This is the story of the oldest tofu shop in the US (in Portland, Oregon). It was started by a Japanese family in 1911. The article describes the family and the shop, and how both changed over the years. The war-time part of the story is particularly moving and an important history lesson.
I chose the title of today’s post from these line, towards the end of the article:
“As Ota’s new Korean, Chinese, and Vietnamese customers acclimate to American foodways, they tend to come in less frequently. But for immigrants, language and food are like time capsules; by maintaining traditional recipes and techniques as the city rapidly changes around them, Ota Tofu honors this.
“When you are well prepared, the body responds like a force you never knew you had.”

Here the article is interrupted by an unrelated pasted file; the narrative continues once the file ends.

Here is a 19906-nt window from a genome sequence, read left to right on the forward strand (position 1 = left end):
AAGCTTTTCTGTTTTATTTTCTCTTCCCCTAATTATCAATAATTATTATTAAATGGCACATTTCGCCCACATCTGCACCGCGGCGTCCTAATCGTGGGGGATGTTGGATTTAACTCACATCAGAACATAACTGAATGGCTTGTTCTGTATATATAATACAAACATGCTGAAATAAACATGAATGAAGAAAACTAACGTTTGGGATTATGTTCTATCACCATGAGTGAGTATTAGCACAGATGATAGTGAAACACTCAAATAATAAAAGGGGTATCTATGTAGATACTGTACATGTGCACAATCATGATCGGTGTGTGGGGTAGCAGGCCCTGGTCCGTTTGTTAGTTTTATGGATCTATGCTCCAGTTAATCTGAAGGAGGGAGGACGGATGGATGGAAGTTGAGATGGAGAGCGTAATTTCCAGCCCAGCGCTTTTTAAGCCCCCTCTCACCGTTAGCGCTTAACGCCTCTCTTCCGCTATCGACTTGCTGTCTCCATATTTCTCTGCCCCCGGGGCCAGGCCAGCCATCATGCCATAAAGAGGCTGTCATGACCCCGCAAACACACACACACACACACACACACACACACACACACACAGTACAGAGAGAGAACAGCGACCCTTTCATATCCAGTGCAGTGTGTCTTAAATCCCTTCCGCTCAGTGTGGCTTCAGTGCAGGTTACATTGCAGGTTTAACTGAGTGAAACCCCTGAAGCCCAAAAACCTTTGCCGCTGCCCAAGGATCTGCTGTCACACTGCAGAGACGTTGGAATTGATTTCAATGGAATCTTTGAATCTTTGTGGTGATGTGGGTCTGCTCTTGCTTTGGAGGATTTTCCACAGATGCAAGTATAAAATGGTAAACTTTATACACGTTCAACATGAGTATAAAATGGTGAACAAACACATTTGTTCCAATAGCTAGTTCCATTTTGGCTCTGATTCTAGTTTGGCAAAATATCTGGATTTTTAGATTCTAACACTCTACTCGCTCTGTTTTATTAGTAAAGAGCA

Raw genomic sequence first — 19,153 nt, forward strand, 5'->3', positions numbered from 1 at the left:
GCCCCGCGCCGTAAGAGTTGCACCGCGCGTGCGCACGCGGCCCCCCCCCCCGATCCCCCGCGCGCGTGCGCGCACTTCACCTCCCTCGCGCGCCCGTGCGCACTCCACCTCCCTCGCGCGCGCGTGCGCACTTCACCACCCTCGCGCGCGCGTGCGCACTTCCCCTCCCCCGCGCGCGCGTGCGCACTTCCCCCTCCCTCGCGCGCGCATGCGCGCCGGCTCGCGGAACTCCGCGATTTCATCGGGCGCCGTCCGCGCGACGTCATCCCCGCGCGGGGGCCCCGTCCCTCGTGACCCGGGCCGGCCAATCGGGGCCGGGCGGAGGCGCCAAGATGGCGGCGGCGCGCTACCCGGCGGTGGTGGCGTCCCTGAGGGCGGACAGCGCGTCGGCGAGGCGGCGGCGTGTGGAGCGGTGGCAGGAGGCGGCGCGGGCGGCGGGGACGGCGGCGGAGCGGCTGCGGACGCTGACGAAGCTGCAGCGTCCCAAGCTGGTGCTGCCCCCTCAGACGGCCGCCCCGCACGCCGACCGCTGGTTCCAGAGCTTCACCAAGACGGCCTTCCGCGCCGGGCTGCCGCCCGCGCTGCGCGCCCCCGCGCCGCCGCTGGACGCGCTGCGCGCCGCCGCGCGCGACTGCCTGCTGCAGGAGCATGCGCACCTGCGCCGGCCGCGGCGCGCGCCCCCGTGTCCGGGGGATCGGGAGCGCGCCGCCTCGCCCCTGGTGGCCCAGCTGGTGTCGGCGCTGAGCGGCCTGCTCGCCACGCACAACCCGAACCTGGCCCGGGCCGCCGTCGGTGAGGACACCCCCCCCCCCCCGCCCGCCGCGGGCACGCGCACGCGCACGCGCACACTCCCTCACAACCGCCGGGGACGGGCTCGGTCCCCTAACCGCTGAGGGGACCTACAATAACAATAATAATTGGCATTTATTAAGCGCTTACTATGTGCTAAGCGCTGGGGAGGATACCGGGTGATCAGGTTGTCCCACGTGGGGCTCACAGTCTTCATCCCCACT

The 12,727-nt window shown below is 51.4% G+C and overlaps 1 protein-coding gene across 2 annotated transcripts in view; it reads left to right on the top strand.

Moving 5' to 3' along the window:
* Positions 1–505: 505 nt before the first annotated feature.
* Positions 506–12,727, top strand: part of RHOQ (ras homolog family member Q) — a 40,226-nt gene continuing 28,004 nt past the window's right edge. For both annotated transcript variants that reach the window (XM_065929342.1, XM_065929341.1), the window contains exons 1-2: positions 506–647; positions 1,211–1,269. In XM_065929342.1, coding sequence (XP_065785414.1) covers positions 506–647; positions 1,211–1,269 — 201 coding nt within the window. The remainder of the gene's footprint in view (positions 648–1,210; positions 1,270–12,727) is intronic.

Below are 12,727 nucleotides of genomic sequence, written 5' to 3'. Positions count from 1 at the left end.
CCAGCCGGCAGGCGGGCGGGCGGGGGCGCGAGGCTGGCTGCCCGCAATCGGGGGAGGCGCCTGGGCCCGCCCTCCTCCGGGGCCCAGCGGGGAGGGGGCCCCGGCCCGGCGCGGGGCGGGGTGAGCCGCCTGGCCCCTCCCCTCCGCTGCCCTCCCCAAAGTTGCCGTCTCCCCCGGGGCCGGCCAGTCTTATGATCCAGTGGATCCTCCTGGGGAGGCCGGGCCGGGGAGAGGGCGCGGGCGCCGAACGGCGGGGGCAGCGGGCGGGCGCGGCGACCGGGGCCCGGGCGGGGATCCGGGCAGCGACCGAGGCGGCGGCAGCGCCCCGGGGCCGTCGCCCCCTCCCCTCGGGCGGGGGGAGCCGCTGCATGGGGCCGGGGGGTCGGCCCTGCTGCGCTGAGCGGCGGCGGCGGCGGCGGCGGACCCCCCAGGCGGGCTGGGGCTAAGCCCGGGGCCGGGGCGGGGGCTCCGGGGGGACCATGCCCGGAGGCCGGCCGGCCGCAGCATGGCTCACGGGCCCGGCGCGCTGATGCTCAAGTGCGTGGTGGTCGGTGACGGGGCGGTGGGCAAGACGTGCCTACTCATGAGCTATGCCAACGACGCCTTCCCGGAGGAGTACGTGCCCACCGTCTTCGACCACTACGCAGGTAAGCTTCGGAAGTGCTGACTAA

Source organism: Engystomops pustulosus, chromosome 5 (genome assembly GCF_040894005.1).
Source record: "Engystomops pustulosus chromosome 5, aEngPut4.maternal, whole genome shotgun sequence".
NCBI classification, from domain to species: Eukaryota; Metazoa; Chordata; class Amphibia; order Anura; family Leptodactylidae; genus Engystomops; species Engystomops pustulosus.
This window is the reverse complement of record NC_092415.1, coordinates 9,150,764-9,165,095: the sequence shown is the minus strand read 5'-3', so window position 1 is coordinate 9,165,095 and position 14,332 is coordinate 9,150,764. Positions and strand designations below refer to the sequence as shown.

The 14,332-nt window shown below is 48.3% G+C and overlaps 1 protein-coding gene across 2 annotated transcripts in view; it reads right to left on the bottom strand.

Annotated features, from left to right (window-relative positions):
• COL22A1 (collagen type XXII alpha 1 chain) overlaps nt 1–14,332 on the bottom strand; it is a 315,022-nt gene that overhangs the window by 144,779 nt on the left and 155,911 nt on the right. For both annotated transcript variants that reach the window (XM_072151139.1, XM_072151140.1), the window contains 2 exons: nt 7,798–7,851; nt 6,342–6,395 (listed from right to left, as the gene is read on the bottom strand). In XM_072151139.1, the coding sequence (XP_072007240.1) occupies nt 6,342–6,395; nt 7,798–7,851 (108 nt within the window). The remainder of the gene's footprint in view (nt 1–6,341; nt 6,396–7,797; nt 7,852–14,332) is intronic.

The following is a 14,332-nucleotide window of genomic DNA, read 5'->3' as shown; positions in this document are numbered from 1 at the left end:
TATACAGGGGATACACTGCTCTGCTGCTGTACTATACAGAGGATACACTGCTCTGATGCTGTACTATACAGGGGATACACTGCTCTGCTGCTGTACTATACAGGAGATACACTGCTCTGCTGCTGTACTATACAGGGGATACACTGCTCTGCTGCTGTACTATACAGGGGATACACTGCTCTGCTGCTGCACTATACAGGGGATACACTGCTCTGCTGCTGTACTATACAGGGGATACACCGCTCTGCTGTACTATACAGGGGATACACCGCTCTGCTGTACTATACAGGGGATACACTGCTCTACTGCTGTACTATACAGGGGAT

This is my favorite line from this short film called “Marathon” about a man named Julio in NYC, an immigrant from Ecuador whose goal is to place first in his age group in the New York marathon. The audio is in Spanish, with English subtitles. (from Aeon videos)
And they see everything, even if they tend to exaggerate (“He’s 42 feet tall”?).
This illustrator Koji is really great with kids, isn’t he!
More interesting than statistics? The real people behind them.
Here are three videos showing people “in order” — the first is 48 couples in order of the length of their relationship. The second is 100 people in order of age. The third is 73 households in order of income. I would really like to see a student create something like this to show the world more of Japan.